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The logistics industry has a plethora of career opportunities to explore. In fact, it seems that even more positions are opening up. From becoming a supply chain management superstar to engineering solutions, the logistics career path is filled with opportunities. The Bureau of Labor Statistics even says that careers in the transportation material moving industry is projected to grow 6% by 2031.
However, passionate candidates must also have the right education, experience, and hands-on training.
With the growth of the global logistics industry, the need to fill several supply chain careers is expanding as well. Some of them are quite lucrative and offer candidates multiple career paths that can range from entry-level to corporate management.
So, let’s take a quick look at eight of the most attractive logistics careers. The vocations listed below are ones that are available across the globe. Most of these can even be obtained with a bachelor’s degree in logistics, accounting, or other specialties.
The key to maintaining relationships with customers is superior service.
Customer service specialists are the experts that communicate to help resolve issues, answer questions, and provide general information to customers. They are the first responders of the business world. It is the customer service professionals who defuse volatile situations and put customers at ease.
This career is typically an entry-level position that does not require college degrees or advanced knowledge of the logistics industry. However, exceptional communication skills both written and verbal, along with strong problem-solving ability are requirements.
Most supply chain businesses review data in order to determine whether their operations are efficient. This information is gathered and reviewed by a logistics analyst - a common entry-level logistics position that helps review data to discover areas of improvement.
This type of profession does not always require a bachelor’s degree, but any candidate must possess strong mathematics and computer skills. Additionally, exceptional interpersonal skills and understanding of the logistics and supply chain industry go a long way.
As an analyst progresses in their career, the natural progression leads them to become an engineer.
The logistics engineer discovers trends and finds problems that plague the operation. They use advanced mathematics and engineering principles, along with modern technology to review reports. The data that they pull from these reports provide solutions to common problems and some not-so-common ones, as well.
A consultant in logistics helps their clients discover opportunities for success. But they also provide solutions to help resolve problems. They have the flexibility to work with clients in remote locations, or those close to their base of operation.
A consultant is typically a project management specialist who has a big-picture perspective on daily operations.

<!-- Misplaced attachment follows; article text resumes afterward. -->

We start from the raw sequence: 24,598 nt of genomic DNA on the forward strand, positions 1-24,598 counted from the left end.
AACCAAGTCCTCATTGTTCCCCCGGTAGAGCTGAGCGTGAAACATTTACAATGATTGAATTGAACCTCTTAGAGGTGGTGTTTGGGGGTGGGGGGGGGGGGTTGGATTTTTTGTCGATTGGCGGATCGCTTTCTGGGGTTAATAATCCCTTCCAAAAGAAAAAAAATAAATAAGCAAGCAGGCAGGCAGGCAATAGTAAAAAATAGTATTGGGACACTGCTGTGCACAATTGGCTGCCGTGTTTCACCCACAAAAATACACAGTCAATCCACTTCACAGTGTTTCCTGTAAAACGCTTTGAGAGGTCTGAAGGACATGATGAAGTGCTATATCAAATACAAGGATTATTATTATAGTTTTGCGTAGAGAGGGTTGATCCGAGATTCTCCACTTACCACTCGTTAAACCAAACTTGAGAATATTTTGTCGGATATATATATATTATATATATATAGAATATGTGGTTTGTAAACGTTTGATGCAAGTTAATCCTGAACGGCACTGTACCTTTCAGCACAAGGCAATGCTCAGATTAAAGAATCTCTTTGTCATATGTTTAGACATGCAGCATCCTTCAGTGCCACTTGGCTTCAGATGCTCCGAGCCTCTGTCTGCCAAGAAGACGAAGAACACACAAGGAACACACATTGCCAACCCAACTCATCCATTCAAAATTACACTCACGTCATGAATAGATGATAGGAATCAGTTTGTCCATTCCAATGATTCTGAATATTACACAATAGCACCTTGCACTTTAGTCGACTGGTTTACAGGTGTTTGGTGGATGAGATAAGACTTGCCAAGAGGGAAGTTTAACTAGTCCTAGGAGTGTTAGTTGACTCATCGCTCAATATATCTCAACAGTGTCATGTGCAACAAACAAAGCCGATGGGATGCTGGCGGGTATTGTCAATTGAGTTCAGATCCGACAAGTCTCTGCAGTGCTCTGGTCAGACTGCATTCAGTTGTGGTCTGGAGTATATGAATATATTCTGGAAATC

There are some supply chain workers, such as manufacturers or retailers, who must maintain ample inventory levels to keep up with consumer demand. The purchasing lead or manager is typically responsible for taking care of this.
Overall, this type of career is all about collecting resources and materials, negotiating contracts, and maintaining clear communication with partners and other employees. They must have solid organizational skills, good communication, and strong relationship-building ability.
Many logistics businesses choose to partner with international companies for transportation, manufacturing, or other supply chain tasks.
The job of an international business or logistics development specialist is to find the right international partners for a logistics-specific company. However, candidates must possess strong international logistics regulation knowledge, understand international customs, regulations, and shipping or import/export laws.
The inventory control specialist will oversee the collection of raw materials, resources, or materials/products sold to consumers. Essentially, they help create inventory control procedures, such as correct counting, receiving, and storage of commodities.
They must have solid computer knowledge and mathematic skills, be proactive and maintain good organizational habits. The inventory control specialist should also coordinate efforts with other departments and resolve shipping and receiving errors with vendors, carriers, and more.
The final growing career in logistics is the transportation manager.
These specialists are leaders, who have the ability to allocate resources to maintain a fluid operation and movement of commodities through the supply chain. Additionally, the transportation manager typically works with fleet managers, warehouse operations, and others.
Furthermore, they are responsible for retaining new drivers, vehicle maintenance programs, and ensuring all regulations are followed.
As experienced supply chain employees and managers opt for retirement, candidates must be ready and willing to fill these positions, in order to keep things running smooth.
If you’re interested in a logistics career and would like to learn more about how to matriculate through these careers, contact Redwood Logistics today.